A scaly hide

A new article came out recently showing amazing fossils of Tyrannosaurus Rex scaly skin that showed that there were parts of the T-Rex that were not covered with feathers. The article was then twisted by the media saying that T-Rex wasn't covered in feathers at all to the enjoyment of millions of T-Rex lovers, the legendary king of the dinosaurs was a huge scaly best... Sorry to all of you movie and thriller fans out there that just can't accept that these large bests had feathers. When T-Rex was first discovered in 1918, the general perception was that this animal had wrinkly scaly skin like that of a Komodo Dragon. Whelp.... Turns out they weren't too far off from the truth.

The new fossils showed four sections of the Rex's skin located on the abdomen, chest, pelvis, neck and tail, and all showing nothing but scales. If the animal did have any barbs or feathers, they would have been running down the back and sides of the animal and a relativity light amount of it. Scientists are saying that this new discovery doesn't rule out feathers on the Rex at all. It just proves that Tyrannosaurus Rex was not completely covered. Many flightless birds today like the Emu or the Cassowary have very little feather on their undersides, legs and neck.

That being said...The spots of the scales were mostly on the underbelly of the animal which could very well be featherless. It is most likely the Rex was still covered with feathers all along the top half of the animal. Dilong and Yutyrannus are close relatives of the T-Rex and fossil evidence shows that these animals were covered in feathers. It seems the larger the animal the less Feathers it might have...(unless you are Gigantoraptor) Then you are 26 feet long and 2.2 tons of fluffy feathery comedic gold.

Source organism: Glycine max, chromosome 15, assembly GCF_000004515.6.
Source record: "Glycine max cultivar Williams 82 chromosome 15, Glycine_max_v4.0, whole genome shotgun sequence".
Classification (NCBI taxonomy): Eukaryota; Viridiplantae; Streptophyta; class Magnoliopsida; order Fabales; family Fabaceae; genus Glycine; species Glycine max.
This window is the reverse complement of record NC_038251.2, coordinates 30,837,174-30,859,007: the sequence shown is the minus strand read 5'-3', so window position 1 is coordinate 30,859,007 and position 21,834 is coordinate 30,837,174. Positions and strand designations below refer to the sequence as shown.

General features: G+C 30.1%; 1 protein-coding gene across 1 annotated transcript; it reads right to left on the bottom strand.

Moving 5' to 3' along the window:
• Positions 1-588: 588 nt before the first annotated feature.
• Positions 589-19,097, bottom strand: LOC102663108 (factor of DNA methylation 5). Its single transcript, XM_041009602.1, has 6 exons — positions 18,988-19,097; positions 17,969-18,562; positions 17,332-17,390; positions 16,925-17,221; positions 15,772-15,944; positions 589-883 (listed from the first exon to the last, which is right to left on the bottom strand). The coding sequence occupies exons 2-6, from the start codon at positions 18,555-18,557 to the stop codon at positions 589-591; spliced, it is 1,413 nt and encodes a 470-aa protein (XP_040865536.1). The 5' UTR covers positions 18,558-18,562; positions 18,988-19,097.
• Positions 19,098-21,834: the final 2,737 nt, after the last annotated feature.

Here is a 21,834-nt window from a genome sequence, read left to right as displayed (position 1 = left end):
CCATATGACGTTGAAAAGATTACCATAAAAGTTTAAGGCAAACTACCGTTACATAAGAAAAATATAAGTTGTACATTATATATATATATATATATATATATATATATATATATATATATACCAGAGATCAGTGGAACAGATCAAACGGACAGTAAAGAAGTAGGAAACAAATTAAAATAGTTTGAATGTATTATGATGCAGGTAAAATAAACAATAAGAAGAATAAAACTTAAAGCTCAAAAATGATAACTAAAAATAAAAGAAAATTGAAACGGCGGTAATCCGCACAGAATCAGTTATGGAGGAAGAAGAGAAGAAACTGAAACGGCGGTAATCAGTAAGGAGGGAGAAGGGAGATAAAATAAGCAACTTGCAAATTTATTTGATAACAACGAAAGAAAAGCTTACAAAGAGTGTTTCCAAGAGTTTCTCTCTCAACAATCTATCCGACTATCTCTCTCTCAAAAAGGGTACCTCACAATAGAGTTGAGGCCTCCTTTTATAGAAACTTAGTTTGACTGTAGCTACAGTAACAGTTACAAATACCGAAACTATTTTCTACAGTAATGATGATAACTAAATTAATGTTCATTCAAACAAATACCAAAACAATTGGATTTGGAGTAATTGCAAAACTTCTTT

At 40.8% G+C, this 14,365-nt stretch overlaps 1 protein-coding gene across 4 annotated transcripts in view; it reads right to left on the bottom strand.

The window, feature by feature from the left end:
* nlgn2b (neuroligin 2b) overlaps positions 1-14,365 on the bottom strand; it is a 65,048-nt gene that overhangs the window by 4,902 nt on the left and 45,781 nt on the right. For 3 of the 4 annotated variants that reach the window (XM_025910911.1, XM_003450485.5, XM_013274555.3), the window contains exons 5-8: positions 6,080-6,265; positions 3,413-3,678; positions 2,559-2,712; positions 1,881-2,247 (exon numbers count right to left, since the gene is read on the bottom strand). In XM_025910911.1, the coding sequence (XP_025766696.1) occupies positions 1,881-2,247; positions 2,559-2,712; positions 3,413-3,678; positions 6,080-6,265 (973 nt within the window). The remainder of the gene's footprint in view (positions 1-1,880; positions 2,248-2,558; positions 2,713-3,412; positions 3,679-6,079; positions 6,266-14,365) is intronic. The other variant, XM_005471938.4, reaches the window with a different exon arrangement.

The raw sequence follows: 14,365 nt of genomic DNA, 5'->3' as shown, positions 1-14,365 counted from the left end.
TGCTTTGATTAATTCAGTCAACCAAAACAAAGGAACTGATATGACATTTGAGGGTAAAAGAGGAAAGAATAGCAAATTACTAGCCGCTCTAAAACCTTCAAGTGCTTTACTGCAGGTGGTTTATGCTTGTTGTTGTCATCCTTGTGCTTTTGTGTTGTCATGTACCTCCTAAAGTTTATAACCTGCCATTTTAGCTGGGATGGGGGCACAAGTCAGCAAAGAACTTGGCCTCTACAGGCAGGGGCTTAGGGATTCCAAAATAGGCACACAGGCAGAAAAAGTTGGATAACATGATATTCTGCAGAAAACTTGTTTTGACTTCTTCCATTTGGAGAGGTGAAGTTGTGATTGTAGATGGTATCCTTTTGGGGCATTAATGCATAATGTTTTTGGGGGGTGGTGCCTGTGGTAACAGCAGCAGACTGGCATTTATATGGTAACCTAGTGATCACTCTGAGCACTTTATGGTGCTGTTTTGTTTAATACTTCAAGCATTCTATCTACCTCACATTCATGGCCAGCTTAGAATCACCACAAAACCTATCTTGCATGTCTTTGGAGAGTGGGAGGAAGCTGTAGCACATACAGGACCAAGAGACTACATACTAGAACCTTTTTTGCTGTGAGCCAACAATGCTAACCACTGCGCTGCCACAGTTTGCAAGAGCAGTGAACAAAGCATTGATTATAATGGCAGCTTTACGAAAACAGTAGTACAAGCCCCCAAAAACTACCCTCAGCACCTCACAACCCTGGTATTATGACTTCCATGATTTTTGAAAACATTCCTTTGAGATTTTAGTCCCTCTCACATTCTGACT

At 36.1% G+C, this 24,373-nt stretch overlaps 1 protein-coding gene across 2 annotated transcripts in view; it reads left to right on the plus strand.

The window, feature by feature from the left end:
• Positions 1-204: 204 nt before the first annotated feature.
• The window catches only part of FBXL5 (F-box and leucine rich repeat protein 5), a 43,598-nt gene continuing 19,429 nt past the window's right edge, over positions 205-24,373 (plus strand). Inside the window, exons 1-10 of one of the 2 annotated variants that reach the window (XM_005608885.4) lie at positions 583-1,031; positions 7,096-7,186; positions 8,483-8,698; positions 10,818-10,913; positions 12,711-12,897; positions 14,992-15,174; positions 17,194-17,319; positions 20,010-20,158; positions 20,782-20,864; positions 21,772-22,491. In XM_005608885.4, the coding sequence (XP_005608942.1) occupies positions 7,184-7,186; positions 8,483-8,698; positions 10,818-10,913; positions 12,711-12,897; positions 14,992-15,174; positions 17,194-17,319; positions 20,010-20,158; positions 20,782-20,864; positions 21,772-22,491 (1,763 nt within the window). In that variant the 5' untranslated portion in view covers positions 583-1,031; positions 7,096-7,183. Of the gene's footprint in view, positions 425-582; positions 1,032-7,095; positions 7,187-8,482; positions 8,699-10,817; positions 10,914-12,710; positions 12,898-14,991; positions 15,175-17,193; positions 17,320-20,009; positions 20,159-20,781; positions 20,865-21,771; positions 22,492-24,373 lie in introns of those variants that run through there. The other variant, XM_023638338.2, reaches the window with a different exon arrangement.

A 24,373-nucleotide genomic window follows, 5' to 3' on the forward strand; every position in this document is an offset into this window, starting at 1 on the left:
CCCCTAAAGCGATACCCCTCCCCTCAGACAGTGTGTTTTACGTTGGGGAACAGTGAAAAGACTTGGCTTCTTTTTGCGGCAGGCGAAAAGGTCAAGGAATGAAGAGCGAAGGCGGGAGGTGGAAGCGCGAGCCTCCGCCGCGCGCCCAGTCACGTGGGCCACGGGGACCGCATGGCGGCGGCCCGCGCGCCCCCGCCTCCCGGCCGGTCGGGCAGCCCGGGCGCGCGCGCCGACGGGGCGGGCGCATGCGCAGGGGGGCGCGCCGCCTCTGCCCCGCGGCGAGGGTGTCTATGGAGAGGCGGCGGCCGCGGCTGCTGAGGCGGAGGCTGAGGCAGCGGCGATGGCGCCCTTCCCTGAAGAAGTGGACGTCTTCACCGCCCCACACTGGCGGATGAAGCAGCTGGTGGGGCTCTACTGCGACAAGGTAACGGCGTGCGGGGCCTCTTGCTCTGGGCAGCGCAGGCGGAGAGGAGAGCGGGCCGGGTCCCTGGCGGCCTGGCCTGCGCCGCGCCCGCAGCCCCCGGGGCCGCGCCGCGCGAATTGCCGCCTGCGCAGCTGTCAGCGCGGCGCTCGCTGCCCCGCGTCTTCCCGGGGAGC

Scientist believe it might have to do with the Animals temperature. “Big animals have trouble shedding excess heat, so being covered in feathers is not a good idea unless you live somewhere cold. Gorgosaurus, who lived in Alberta Canada around 75 million years ago, have been discovers with fossilized feathers. Its much colder in Alberta Canada then it is in the central United States, even 68 Million years ago.

I said it before in a previous topic, that I actually like the idea of these predators with feathers. I think it could have given them a really mean look. Now lets not forget that the vast veriety of the dinosaurs DID NOT HAVE FEATHERS! This trait was only reserved for a select few species.

I am now waiting to see if they can pull any color proteins from these scaly fossils to maybe shed some light on the actual color of these brutal animals. Below is an image of the actual T-Rex skin fossil.

Please feel free to leave a comment at the main page about this topic and whether or not you think the reason something like Gorgosaurus had a lot of feathers and T-Rex did not.

The bottom photo shows where the skin fossils were located on the Rex.

Featured Posts
Posts Are Coming Soon
Stay tuned...
Recent Posts
Archive
Search By Tags
Follow Us
  • Facebook Basic Square
  • Twitter Basic Square
  • Google+ Basic Square

© 2018 Jurassic Jabber

Proudly created with Wix.com